When Cori Bush came forward to give the details of her colleagues mistaking her for Breonna Taylor simply because she wore a mask bearing her name, it was a sad reminder of the erasure and lack of regard for Black women in this country. It would be rare to find a person over the age of 35-years-old who wasn’t aware of the deaths of Laci Peterson or Natalie Holloway and even more bizarre for any woman alive to be mistaken for either woman since their stories were widely discussed and analyzed.

When a White woman is murdered or goes missing, it’s typically featured first on every medium, it’s the top priority of the judicial system to bring the culprits to justice, and it’s usually a popular topic of conversation in a wide variety of circles. However when the victim is a Black woman, our communities must push and protest to get adequate and effective media coverage. It has long since become painfully obvious that the value of a Black woman’s life has never equaled that of her White counterparts, even after 400 years of our presence in this country.

To be confronted with the fact that your existence carries little weight or importance in the eyes of those around you makes it difficult to develop and maintain a consistent sense of well-being. The psychological effects on Black women and girls from being one of the most neglected members of this society can cause long-term and sometimes permanent consequences on our quality of life.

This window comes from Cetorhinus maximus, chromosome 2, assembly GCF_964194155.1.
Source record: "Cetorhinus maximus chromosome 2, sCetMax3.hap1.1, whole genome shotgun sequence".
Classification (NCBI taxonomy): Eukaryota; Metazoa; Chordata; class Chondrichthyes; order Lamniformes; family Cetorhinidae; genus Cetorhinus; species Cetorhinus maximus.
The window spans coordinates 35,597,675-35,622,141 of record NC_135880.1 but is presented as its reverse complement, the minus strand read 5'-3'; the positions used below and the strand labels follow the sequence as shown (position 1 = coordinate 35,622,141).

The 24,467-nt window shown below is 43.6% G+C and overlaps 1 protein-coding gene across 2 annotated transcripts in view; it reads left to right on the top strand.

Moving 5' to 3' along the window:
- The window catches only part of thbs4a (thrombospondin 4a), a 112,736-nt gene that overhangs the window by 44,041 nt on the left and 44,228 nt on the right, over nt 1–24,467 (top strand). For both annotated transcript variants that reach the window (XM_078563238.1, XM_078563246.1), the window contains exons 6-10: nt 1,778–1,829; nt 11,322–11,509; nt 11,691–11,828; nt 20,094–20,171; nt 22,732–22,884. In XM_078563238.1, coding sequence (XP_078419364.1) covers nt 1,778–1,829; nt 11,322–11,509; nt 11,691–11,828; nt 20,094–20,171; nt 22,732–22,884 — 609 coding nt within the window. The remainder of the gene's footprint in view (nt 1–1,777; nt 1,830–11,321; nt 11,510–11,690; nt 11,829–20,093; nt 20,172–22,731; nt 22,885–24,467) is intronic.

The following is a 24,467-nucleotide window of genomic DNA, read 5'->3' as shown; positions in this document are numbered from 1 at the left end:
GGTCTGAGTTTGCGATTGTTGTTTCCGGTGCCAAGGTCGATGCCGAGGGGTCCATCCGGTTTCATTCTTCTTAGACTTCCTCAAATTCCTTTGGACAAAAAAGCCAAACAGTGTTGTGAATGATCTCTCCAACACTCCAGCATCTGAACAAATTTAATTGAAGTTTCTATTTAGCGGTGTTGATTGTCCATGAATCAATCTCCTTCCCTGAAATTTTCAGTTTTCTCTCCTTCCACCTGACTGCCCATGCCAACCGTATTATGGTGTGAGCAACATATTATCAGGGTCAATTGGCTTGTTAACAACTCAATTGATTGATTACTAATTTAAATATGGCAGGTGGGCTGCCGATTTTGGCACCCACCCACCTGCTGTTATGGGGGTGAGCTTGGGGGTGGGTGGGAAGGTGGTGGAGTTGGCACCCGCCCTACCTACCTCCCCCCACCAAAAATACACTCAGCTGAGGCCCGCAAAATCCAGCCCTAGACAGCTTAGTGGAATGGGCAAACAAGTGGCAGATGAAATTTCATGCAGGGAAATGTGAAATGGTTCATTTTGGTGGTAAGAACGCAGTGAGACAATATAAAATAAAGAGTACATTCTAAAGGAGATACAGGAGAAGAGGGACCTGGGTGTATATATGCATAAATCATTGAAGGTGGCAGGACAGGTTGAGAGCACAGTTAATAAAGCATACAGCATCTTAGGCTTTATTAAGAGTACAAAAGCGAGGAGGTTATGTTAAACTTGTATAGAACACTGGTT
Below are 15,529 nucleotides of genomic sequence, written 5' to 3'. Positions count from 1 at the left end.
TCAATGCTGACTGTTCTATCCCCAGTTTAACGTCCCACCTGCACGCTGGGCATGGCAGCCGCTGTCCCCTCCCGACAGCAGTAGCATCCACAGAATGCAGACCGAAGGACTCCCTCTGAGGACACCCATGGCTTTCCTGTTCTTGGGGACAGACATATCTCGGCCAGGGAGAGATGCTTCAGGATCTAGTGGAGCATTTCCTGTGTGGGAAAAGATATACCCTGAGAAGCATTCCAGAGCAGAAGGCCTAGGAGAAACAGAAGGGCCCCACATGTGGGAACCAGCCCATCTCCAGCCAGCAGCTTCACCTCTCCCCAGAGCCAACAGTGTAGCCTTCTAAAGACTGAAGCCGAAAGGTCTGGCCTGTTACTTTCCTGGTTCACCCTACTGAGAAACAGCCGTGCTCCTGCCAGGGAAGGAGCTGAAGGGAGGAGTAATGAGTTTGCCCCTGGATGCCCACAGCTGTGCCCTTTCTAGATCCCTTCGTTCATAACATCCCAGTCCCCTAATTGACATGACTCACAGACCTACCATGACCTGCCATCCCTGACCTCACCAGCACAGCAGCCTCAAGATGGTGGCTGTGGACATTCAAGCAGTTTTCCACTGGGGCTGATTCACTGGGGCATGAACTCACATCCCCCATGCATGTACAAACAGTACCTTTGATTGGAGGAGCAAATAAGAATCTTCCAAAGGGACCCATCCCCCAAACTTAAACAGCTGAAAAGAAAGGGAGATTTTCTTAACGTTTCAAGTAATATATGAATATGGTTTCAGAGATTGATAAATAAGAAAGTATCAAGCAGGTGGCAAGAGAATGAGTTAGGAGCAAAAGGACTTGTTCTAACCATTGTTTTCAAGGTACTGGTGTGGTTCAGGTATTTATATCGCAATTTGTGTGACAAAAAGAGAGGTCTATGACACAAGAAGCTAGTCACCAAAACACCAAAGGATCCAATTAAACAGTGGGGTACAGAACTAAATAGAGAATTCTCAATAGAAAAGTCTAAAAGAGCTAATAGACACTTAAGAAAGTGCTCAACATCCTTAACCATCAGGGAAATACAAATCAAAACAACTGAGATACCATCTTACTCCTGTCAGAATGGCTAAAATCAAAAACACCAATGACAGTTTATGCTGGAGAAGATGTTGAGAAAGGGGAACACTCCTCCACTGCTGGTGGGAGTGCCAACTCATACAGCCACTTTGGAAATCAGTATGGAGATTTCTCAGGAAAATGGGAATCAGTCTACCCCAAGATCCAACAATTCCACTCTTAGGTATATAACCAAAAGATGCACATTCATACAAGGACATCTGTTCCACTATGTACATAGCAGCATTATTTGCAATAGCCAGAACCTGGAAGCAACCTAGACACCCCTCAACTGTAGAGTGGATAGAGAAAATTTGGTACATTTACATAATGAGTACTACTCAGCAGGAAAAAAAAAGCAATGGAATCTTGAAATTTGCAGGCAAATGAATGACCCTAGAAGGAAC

Researchers from Northwestern University conducted a study of seventy-two low-income Black women in the Chicago community of Oakland who exhibited symptoms of depression. Thirty percent of the women in the study were subsequently diagnosed with PTSD due to either witnessing or being victims of a dangerous event. This was just one study, but it would be safe to assume that this community is not the only one where traumatized Black women live. That said, coupling pre-existing psychological conditions caused simply by living while Black with the knowledge that our lives could be viciously taken and go unnoticed by the majority of society does nothing to foster a sense of peace and comfort for Black women.

The GOP representatives who mistook Cori Bush for Breonna Taylor piled multiple extra layers of trauma onto the backs of each Black woman who heard the story. We are often the targets of this type of indirect stress when White people make careless comments about us without realizing the residual effects of their words. The damage caused by this type of disregard has even led some of us to attempt to become immune to these situations. Those who choose this route don’t do so because they don’t care, but instead out of the necessity to create an invisible wall of defense to protect their psyches.

The fact that a Black woman would even need to consider turning a deaf ear and blind eye to egregious acts committed against her community, simply because the frequency of those events were harmful to her mental health, further punctuates the sad state of affairs in this country. That blind eye is often the only thing that saves us from coming face to face with the fact that America was never designed to protect and respect the Black woman.

But eventually the stories catch up with us one way or another. When this happens, it can create emotions as strong as the pressure caused by the release of water from a broken levee. And like the water, the emotions are impossible to contain and come with the capability of damaging all aspects of our lives. The tragedy is that we aren’t even responsible for the events that led to our suffering and those who inflicted the pain are the first to ignore our gaping wounds.